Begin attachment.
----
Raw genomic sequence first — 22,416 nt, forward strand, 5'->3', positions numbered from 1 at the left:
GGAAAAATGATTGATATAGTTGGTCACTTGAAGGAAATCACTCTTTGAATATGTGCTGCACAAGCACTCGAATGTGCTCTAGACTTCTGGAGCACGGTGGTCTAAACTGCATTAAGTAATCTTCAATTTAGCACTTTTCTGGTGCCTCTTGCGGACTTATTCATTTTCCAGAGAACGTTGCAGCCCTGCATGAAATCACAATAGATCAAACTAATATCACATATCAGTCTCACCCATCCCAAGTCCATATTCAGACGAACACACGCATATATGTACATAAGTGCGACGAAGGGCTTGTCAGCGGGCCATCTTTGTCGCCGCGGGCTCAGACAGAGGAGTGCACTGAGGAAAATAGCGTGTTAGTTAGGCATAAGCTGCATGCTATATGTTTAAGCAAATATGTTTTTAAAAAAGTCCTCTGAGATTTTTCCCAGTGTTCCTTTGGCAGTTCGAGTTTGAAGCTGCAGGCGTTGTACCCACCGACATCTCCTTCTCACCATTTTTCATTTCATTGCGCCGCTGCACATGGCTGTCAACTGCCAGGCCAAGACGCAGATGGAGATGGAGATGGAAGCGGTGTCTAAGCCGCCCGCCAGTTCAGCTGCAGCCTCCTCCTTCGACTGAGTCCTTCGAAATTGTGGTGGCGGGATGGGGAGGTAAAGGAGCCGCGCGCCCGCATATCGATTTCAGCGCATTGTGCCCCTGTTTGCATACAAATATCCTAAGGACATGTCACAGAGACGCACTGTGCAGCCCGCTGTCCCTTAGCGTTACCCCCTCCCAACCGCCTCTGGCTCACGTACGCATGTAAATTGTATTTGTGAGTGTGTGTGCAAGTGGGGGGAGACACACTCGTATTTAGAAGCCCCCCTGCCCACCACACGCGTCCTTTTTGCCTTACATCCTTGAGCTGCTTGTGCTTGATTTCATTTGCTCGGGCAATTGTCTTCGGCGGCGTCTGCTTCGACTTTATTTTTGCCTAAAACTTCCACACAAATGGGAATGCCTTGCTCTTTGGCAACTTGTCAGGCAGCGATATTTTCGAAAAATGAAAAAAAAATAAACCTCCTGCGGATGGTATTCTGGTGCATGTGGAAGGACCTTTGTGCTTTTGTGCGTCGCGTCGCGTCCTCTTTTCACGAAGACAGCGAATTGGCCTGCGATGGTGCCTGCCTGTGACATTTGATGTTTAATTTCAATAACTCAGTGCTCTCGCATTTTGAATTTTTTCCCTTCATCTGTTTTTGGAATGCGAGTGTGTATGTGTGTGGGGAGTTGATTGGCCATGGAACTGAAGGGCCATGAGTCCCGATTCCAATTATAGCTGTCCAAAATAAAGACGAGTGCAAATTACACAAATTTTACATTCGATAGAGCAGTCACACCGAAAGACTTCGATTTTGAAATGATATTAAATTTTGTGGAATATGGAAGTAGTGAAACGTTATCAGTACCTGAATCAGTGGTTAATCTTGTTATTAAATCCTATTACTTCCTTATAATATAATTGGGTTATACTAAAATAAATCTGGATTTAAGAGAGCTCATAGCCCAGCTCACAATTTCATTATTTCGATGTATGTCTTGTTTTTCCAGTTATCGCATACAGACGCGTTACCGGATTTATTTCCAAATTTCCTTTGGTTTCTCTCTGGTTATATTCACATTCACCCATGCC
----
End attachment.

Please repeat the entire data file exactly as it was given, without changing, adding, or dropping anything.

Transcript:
Raw genomic sequence first — 22,416 nt, forward strand, 5'->3', positions numbered from 1 at the left:
GGAAAAATGATTGATATAGTTGGTCACTTGAAGGAAATCACTCTTTGAATATGTGCTGCACAAGCACTCGAATGTGCTCTAGACTTCTGGAGCACGGTGGTCTAAACTGCATTAAGTAATCTTCAATTTAGCACTTTTCTGGTGCCTCTTGCGGACTTATTCATTTTCCAGAGAACGTTGCAGCCCTGCATGAAATCACAATAGATCAAACTAATATCACATATCAGTCTCACCCATCCCAAGTCCATATTCAGACGAACACACGCATATATGTACATAAGTGCGACGAAGGGCTTGTCAGCGGGCCATCTTTGTCGCCGCGGGCTCAGACAGAGGAGTGCACTGAGGAAAATAGCGTGTTAGTTAGGCATAAGCTGCATGCTATATGTTTAAGCAAATATGTTTTTAAAAAAGTCCTCTGAGATTTTTCCCAGTGTTCCTTTGGCAGTTCGAGTTTGAAGCTGCAGGCGTTGTACCCACCGACATCTCCTTCTCACCATTTTTCATTTCATTGCGCCGCTGCACATGGCTGTCAACTGCCAGGCCAAGACGCAGATGGAGATGGAGATGGAAGCGGTGTCTAAGCCGCCCGCCAGTTCAGCTGCAGCCTCCTCCTTCGACTGAGTCCTTCGAAATTGTGGTGGCGGGATGGGGAGGTAAAGGAGCCGCGCGCCCGCATATCGATTTCAGCGCATTGTGCCCCTGTTTGCATACAAATATCCTAAGGACATGTCACAGAGACGCACTGTGCAGCCCGCTGTCCCTTAGCGTTACCCCCTCCCAACCGCCTCTGGCTCACGTACGCATGTAAATTGTATTTGTGAGTGTGTGTGCAAGTGGGGGGAGACACACTCGTATTTAGAAGCCCCCCTGCCCACCACACGCGTCCTTTTTGCCTTACATCCTTGAGCTGCTTGTGCTTGATTTCATTTGCTCGGGCAATTGTCTTCGGCGGCGTCTGCTTCGACTTTATTTTTGCCTAAAACTTCCACACAAATGGGAATGCCTTGCTCTTTGGCAACTTGTCAGGCAGCGATATTTTCGAAAAATGAAAAAAAAATAAACCTCCTGCGGATGGTATTCTGGTGCATGTGGAAGGACCTTTGTGCTTTTGTGCGTCGCGTCGCGTCCTCTTTTCACGAAGACAGCGAATTGGCCTGCGATGGTGCCTGCCTGTGACATTTGATGTTTAATTTCAATAACTCAGTGCTCTCGCATTTTGAATTTTTTCCCTTCATCTGTTTTTGGAATGCGAGTGTGTATGTGTGTGGGGAGTTGATTGGCCATGGAACTGAAGGGCCATGAGTCCCGATTCCAATTATAGCTGTCCAAAATAAAGACGAGTGCAAATTACACAAATTTTACATTCGATAGAGCAGTCACACCGAAAGACTTCGATTTTGAAATGATATTAAATTTTGTGGAATATGGAAGTAGTGAAACGTTATCAGTACCTGAATCAGTGGTTAATCTTGTTATTAAATCCTATTACTTCCTTATAATATAATTGGGTTATACTAAAATAAATCTGGATTTAAGAGAGCTCATAGCCCAGCTCACAATTTCATTATTTCGATGTATGTCTTGTTTTTCCAGTTATCGCATACAGACGCGTTACCGGATTTATTTCCAAATTTCCTTTGGTTTCTCTCTGGTTATATTCACATTCACCCATGCC